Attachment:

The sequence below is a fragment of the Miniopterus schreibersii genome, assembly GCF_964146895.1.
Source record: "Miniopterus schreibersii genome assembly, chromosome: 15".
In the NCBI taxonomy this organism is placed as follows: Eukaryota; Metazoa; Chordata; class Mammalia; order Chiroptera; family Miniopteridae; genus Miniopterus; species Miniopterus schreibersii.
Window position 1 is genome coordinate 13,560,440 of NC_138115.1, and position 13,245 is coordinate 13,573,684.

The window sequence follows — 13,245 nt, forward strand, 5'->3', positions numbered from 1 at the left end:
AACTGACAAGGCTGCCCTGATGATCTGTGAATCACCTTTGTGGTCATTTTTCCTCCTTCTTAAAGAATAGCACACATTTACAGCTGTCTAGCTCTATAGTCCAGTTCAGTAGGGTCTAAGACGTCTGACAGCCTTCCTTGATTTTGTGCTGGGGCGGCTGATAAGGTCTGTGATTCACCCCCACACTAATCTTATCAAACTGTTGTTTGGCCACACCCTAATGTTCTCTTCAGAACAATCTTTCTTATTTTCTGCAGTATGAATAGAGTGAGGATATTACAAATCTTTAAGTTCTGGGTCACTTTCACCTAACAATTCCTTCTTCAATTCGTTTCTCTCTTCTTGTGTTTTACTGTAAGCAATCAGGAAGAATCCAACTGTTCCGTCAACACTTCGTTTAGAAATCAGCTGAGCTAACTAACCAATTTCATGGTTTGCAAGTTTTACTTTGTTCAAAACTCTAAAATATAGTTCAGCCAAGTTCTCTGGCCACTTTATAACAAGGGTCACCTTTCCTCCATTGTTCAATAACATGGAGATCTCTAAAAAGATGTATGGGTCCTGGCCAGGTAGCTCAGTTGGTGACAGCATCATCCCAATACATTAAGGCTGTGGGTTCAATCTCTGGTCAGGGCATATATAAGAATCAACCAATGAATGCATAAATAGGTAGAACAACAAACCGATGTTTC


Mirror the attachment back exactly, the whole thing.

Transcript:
The sequence below is a fragment of the Miniopterus schreibersii genome, assembly GCF_964146895.1.
Source record: "Miniopterus schreibersii genome assembly, chromosome: 15".
In the NCBI taxonomy this organism is placed as follows: Eukaryota; Metazoa; Chordata; class Mammalia; order Chiroptera; family Miniopteridae; genus Miniopterus; species Miniopterus schreibersii.
Window position 1 is genome coordinate 13,560,440 of NC_138115.1, and position 13,245 is coordinate 13,573,684.

The window sequence follows — 13,245 nt, forward strand, 5'->3', positions numbered from 1 at the left end:
AACTGACAAGGCTGCCCTGATGATCTGTGAATCACCTTTGTGGTCATTTTTCCTCCTTCTTAAAGAATAGCACACATTTACAGCTGTCTAGCTCTATAGTCCAGTTCAGTAGGGTCTAAGACGTCTGACAGCCTTCCTTGATTTTGTGCTGGGGCGGCTGATAAGGTCTGTGATTCACCCCCACACTAATCTTATCAAACTGTTGTTTGGCCACACCCTAATGTTCTCTTCAGAACAATCTTTCTTATTTTCTGCAGTATGAATAGAGTGAGGATATTACAAATCTTTAAGTTCTGGGTCACTTTCACCTAACAATTCCTTCTTCAATTCGTTTCTCTCTTCTTGTGTTTTACTGTAAGCAATCAGGAAGAATCCAACTGTTCCGTCAACACTTCGTTTAGAAATCAGCTGAGCTAACTAACCAATTTCATGGTTTGCAAGTTTTACTTTGTTCAAAACTCTAAAATATAGTTCAGCCAAGTTCTCTGGCCACTTTATAACAAGGGTCACCTTTCCTCCATTGTTCAATAACATGGAGATCTCTAAAAAGATGTATGGGTCCTGGCCAGGTAGCTCAGTTGGTGACAGCATCATCCCAATACATTAAGGCTGTGGGTTCAATCTCTGGTCAGGGCATATATAAGAATCAACCAATGAATGCATAAATAGGTAGAACAACAAACCGATGTTTC